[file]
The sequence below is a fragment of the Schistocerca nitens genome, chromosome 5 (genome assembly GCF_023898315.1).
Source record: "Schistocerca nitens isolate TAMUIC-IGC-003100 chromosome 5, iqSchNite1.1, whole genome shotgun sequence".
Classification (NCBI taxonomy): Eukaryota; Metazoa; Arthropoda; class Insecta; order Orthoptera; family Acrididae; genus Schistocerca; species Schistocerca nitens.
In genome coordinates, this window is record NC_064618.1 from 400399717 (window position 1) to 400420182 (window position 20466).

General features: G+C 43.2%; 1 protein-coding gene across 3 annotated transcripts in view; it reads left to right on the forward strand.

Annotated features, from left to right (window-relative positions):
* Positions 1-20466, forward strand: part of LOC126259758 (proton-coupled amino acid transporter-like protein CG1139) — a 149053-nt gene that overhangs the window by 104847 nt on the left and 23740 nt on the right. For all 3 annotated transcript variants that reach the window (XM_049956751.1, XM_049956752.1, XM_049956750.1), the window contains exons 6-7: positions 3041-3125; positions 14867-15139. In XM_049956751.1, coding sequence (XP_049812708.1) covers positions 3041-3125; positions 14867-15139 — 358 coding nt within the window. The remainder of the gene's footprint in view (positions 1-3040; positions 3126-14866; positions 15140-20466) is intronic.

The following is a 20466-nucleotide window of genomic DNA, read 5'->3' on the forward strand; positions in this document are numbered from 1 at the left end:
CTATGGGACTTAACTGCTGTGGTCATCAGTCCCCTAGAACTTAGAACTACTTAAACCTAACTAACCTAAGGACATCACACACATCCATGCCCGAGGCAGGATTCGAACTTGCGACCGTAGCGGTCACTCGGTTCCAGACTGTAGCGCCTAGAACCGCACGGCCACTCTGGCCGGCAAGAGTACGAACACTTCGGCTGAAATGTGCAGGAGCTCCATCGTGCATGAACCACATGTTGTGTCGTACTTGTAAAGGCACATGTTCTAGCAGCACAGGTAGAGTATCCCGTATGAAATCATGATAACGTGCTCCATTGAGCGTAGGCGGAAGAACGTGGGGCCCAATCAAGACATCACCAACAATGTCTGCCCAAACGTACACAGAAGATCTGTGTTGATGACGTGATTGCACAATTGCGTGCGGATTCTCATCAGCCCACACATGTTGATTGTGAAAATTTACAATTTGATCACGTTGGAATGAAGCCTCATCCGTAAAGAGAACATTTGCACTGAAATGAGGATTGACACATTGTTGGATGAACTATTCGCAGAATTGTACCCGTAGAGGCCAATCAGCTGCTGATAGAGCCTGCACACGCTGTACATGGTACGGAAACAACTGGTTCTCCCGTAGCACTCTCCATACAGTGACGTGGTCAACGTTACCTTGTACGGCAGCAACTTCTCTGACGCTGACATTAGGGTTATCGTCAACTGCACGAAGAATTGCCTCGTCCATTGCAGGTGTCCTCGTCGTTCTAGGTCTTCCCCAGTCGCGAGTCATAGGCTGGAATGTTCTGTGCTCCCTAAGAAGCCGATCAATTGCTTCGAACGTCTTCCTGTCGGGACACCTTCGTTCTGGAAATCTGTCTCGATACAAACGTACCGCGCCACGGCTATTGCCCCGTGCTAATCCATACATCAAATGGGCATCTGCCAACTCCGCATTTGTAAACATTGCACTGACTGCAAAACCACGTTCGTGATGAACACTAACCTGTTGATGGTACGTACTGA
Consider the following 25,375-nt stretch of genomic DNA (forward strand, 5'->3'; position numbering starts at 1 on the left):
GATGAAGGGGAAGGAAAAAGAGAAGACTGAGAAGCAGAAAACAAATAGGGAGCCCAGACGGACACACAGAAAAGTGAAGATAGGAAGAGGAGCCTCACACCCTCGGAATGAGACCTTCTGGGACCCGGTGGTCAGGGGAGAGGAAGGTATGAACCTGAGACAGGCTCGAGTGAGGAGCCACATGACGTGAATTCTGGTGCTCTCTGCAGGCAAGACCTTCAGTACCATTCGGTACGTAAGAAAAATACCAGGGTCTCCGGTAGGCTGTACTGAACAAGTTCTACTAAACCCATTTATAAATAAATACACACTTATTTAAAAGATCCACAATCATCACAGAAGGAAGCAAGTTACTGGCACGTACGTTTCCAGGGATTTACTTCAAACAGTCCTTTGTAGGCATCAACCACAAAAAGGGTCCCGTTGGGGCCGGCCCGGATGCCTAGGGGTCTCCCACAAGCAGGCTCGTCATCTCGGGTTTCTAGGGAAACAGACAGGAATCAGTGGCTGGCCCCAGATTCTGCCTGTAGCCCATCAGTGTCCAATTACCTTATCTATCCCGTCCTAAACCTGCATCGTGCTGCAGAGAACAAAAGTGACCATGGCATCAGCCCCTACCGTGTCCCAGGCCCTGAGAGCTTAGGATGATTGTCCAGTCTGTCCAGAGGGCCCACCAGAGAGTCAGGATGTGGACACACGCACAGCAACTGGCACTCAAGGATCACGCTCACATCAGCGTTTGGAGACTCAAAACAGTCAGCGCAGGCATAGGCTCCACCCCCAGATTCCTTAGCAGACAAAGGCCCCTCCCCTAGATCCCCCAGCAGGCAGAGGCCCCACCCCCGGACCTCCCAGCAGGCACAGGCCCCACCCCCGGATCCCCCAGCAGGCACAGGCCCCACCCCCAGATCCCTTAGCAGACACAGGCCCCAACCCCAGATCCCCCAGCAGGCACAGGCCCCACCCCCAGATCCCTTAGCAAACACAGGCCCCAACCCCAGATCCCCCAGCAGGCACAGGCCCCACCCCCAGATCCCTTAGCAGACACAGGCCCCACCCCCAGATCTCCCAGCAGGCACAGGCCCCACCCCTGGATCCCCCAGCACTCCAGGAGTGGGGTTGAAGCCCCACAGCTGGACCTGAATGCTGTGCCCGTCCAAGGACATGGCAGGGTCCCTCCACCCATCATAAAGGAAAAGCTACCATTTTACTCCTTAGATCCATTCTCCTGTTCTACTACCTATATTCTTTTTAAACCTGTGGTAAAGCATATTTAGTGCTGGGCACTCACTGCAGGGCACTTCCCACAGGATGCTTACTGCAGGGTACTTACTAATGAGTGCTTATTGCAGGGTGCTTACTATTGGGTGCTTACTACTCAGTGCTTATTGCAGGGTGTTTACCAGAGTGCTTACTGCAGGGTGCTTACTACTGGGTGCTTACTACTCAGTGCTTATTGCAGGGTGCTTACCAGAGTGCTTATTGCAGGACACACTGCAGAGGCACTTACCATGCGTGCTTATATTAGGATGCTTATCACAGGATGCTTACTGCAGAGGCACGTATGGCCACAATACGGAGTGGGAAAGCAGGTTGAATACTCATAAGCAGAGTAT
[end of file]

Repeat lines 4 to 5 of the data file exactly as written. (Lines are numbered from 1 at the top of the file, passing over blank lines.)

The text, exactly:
In genome coordinates, this window is record NC_064618.1 from 400399717 (window position 1) to 400420182 (window position 20466).

General features: G+C 43.2%; 1 protein-coding gene across 3 annotated transcripts in view; it reads left to right on the forward strand.